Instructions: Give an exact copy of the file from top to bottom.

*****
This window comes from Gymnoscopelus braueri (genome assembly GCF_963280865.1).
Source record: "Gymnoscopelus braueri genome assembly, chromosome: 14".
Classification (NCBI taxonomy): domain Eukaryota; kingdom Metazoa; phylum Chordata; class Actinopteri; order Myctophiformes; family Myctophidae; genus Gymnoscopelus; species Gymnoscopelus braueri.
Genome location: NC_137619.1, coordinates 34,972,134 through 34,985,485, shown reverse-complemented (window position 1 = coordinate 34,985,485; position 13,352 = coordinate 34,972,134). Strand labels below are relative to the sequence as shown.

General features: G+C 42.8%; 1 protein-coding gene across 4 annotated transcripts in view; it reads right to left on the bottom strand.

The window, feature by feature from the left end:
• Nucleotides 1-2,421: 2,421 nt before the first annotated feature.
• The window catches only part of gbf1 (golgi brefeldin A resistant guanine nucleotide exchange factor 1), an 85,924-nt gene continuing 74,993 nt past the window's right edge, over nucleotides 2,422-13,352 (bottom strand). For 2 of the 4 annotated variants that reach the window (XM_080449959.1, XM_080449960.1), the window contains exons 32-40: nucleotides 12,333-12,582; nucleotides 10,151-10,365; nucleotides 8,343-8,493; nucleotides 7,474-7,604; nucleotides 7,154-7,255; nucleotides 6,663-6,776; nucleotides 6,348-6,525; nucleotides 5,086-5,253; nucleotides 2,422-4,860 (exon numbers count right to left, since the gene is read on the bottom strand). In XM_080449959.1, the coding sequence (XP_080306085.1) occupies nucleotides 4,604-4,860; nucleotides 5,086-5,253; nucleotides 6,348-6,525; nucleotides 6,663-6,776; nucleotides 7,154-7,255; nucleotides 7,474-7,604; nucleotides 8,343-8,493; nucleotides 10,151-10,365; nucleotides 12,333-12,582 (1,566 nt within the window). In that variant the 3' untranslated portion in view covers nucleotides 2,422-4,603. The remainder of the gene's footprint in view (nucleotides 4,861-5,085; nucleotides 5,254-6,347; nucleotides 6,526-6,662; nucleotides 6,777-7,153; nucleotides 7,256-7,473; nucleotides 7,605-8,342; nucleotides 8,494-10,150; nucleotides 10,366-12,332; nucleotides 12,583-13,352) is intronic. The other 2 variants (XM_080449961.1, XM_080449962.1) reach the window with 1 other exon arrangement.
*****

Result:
This window comes from Gymnoscopelus braueri (genome assembly GCF_963280865.1).
Source record: "Gymnoscopelus braueri genome assembly, chromosome: 14".
Classification (NCBI taxonomy): domain Eukaryota; kingdom Metazoa; phylum Chordata; class Actinopteri; order Myctophiformes; family Myctophidae; genus Gymnoscopelus; species Gymnoscopelus braueri.
Genome location: NC_137619.1, coordinates 34,972,134 through 34,985,485, shown reverse-complemented (window position 1 = coordinate 34,985,485; position 13,352 = coordinate 34,972,134). Strand labels below are relative to the sequence as shown.

General features: G+C 42.8%; 1 protein-coding gene across 4 annotated transcripts in view; it reads right to left on the bottom strand.

The window, feature by feature from the left end:
• Nucleotides 1-2,421: 2,421 nt before the first annotated feature.
• The window catches only part of gbf1 (golgi brefeldin A resistant guanine nucleotide exchange factor 1), an 85,924-nt gene continuing 74,993 nt past the window's right edge, over nucleotides 2,422-13,352 (bottom strand). For 2 of the 4 annotated variants that reach the window (XM_080449959.1, XM_080449960.1), the window contains exons 32-40: nucleotides 12,333-12,582; nucleotides 10,151-10,365; nucleotides 8,343-8,493; nucleotides 7,474-7,604; nucleotides 7,154-7,255; nucleotides 6,663-6,776; nucleotides 6,348-6,525; nucleotides 5,086-5,253; nucleotides 2,422-4,860 (exon numbers count right to left, since the gene is read on the bottom strand). In XM_080449959.1, the coding sequence (XP_080306085.1) occupies nucleotides 4,604-4,860; nucleotides 5,086-5,253; nucleotides 6,348-6,525; nucleotides 6,663-6,776; nucleotides 7,154-7,255; nucleotides 7,474-7,604; nucleotides 8,343-8,493; nucleotides 10,151-10,365; nucleotides 12,333-12,582 (1,566 nt within the window). In that variant the 3' untranslated portion in view covers nucleotides 2,422-4,603. The remainder of the gene's footprint in view (nucleotides 4,861-5,085; nucleotides 5,254-6,347; nucleotides 6,526-6,662; nucleotides 6,777-7,153; nucleotides 7,256-7,473; nucleotides 7,605-8,342; nucleotides 8,494-10,150; nucleotides 10,366-12,332; nucleotides 12,583-13,352) is intronic. The other 2 variants (XM_080449961.1, XM_080449962.1) reach the window with 1 other exon arrangement.